Author Topic: This is for David Paterson  (Read 351 times)

simato73

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This is for David Paterson
« on: March 17, 2017, 22:19:32 »
David, this is for you!

While David does not need explanations, for the benefit of the others: these are photos from Knoydart, a remote Scottish peninsula than can be reached by boat from Mallaig (no roads).
Some people went to Mallaig with me in May last year during the NG trip.
Simone Tomasi

David Paterson

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Re: This is for David Paterson
« Reply #1 on: March 18, 2017, 00:03:31 »
Thanks, Simone.  How redolent these are of the Scottish mountains in a failed winter - something which was not unknown even in my own climbing days, a century or so ago. The squelch of boots in ankle-deep mud, the drumming of the rain on your hood and backpack, the smell of over-heated rain-gear, the miserable food-stops - it's all there in your pictures, not as visible entities but certainly in spirit. I remember it only too well.

But #5 is a fine piece of work which I think would stand up well to some more vigorous post; the same is true of #6, with its essential boulder and sprig at the base of the shot.

I'm amazed at the lack of snow. Our hills here had much more snow than that over last weekend, and still do, after a week of mainly thawing conditions. Again, the contrast with my own climbing days is very telling (all global-warming deniers, please read on). I came home to Scotland after my first trip to Japan, in April 1975 and celebrated by setting off on the 1st of May to do a solo round of all the 4000-foot tops in the Cairngorms. Skiing was in full swing as I took an early chairlift up to the top station, from where it is an easy 30-40 minute walk to the summit of Cairngorm itself. From there the plateau spreads out massively east and south. I might have been in the high Arctic, not Scotland - unbroken snowfields reached to the horizon in three directions; cover was deep and total; short cliffs and crags were banked right up by snowdrifts; lochs could identified only because the covering snow was dead level like the ice it rested on; in the three days I spent up there, I never saw liquid water. And this was May, not March, not even April. On another occasion I was in Aviemore when it and Braemar recorded -27degC, and on yet another trip I was in Aviemore again, in early June, to do some hill-walking with a friend. We stayed in a b&B and in the morning found that 6" (15cm) of snow had fallen. Most roads were closed, and the bottom station of the chairlift was reporting a fall of 18" (45 cm). These things just do not happen now.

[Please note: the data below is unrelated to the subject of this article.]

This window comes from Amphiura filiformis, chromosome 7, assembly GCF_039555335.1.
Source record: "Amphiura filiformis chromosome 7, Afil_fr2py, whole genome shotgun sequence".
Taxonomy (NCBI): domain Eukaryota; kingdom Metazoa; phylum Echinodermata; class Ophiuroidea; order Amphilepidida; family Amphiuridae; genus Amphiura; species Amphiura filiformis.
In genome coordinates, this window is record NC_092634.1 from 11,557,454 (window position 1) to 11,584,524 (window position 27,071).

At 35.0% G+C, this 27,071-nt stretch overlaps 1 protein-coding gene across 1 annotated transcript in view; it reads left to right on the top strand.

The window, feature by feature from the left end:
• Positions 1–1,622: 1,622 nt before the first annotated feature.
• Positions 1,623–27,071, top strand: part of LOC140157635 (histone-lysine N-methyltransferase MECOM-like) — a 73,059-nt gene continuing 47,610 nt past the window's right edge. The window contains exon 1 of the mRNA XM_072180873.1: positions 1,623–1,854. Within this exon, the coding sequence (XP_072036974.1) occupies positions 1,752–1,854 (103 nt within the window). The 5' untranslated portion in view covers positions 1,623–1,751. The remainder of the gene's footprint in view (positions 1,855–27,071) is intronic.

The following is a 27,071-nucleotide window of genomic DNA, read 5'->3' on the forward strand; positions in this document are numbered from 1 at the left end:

simato73

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Re: This is for David Paterson
« Reply #2 on: March 18, 2017, 09:33:40 »
Failed winter indeed. I have been waiting for the snow all winter. Not once have I needed crampons or ice axe.

If not for the company, this trip would have been a failure in many ways.
In the run up to the trip I could see the footage of a webcam across the Sound of Sleat and the tops were white from 7-800 meters up.
Not great but not unexpected so close to the sea.
The day before our arrival the temperature rose dramatically. It also rained intensely, and it continued to do so the first night we were there. (it also leaked through the roof, almost onto my computer!)
By the time we started our first hike on Saturday morning it was essentially all gone.
Streams were swollen and the boots squelched and sank in the mud as we were walking. Scrambling felt precarious as we struggled to find purchase on the wet rocks.
The Saturday hike began with the promise of fair weather. If we cannot have snow, let's have at least some views.
We started with dark clouds but these were forecast to lift by mid morning.
They didn't. Instead they came down, the wind picked up and the rain came.
I walked the Ladhar Bheinn ridge but it is as if I didn't, I could see nothing. My camera hung to my side unused, getting soaked. I only took a couple of shots for the record on the cairn at the minor summit.